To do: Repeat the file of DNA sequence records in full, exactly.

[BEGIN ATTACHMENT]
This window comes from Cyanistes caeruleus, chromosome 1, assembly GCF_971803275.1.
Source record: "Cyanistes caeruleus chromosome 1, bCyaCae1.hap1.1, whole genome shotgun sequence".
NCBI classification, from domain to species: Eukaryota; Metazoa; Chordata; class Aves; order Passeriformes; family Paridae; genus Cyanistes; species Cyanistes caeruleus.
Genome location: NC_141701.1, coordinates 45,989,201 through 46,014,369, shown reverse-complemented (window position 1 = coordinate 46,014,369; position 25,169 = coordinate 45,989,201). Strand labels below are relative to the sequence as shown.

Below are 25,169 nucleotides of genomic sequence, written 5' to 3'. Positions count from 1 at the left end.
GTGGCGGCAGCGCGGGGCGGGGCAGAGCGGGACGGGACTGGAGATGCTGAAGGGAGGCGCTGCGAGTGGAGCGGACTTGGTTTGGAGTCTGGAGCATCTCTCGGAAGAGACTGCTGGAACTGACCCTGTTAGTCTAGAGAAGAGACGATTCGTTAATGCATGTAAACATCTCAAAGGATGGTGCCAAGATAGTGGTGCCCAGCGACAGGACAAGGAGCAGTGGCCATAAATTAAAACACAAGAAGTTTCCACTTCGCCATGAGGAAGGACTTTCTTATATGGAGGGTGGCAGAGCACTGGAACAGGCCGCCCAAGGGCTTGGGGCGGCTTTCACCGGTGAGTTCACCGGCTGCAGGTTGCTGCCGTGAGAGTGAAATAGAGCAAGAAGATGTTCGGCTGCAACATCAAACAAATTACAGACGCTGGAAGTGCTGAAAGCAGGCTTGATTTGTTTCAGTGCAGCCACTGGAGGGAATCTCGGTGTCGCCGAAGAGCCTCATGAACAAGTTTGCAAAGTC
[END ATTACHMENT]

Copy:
This window comes from Cyanistes caeruleus, chromosome 1, assembly GCF_971803275.1.
Source record: "Cyanistes caeruleus chromosome 1, bCyaCae1.hap1.1, whole genome shotgun sequence".
NCBI classification, from domain to species: Eukaryota; Metazoa; Chordata; class Aves; order Passeriformes; family Paridae; genus Cyanistes; species Cyanistes caeruleus.
Genome location: NC_141701.1, coordinates 45,989,201 through 46,014,369, shown reverse-complemented (window position 1 = coordinate 46,014,369; position 25,169 = coordinate 45,989,201). Strand labels below are relative to the sequence as shown.

Below are 25,169 nucleotides of genomic sequence, written 5' to 3'. Positions count from 1 at the left end.
GTGGCGGCAGCGCGGGGCGGGGCAGAGCGGGACGGGACTGGAGATGCTGAAGGGAGGCGCTGCGAGTGGAGCGGACTTGGTTTGGAGTCTGGAGCATCTCTCGGAAGAGACTGCTGGAACTGACCCTGTTAGTCTAGAGAAGAGACGATTCGTTAATGCATGTAAACATCTCAAAGGATGGTGCCAAGATAGTGGTGCCCAGCGACAGGACAAGGAGCAGTGGCCATAAATTAAAACACAAGAAGTTTCCACTTCGCCATGAGGAAGGACTTTCTTATATGGAGGGTGGCAGAGCACTGGAACAGGCCGCCCAAGGGCTTGGGGCGGCTTTCACCGGTGAGTTCACCGGCTGCAGGTTGCTGCCGTGAGAGTGAAATAGAGCAAGAAGATGTTCGGCTGCAACATCAAACAAATTACAGACGCTGGAAGTGCTGAAAGCAGGCTTGATTTGTTTCAGTGCAGCCACTGGAGGGAATCTCGGTGTCGCCGAAGAGCCTCATGAACAAGTTTGCAAAGTC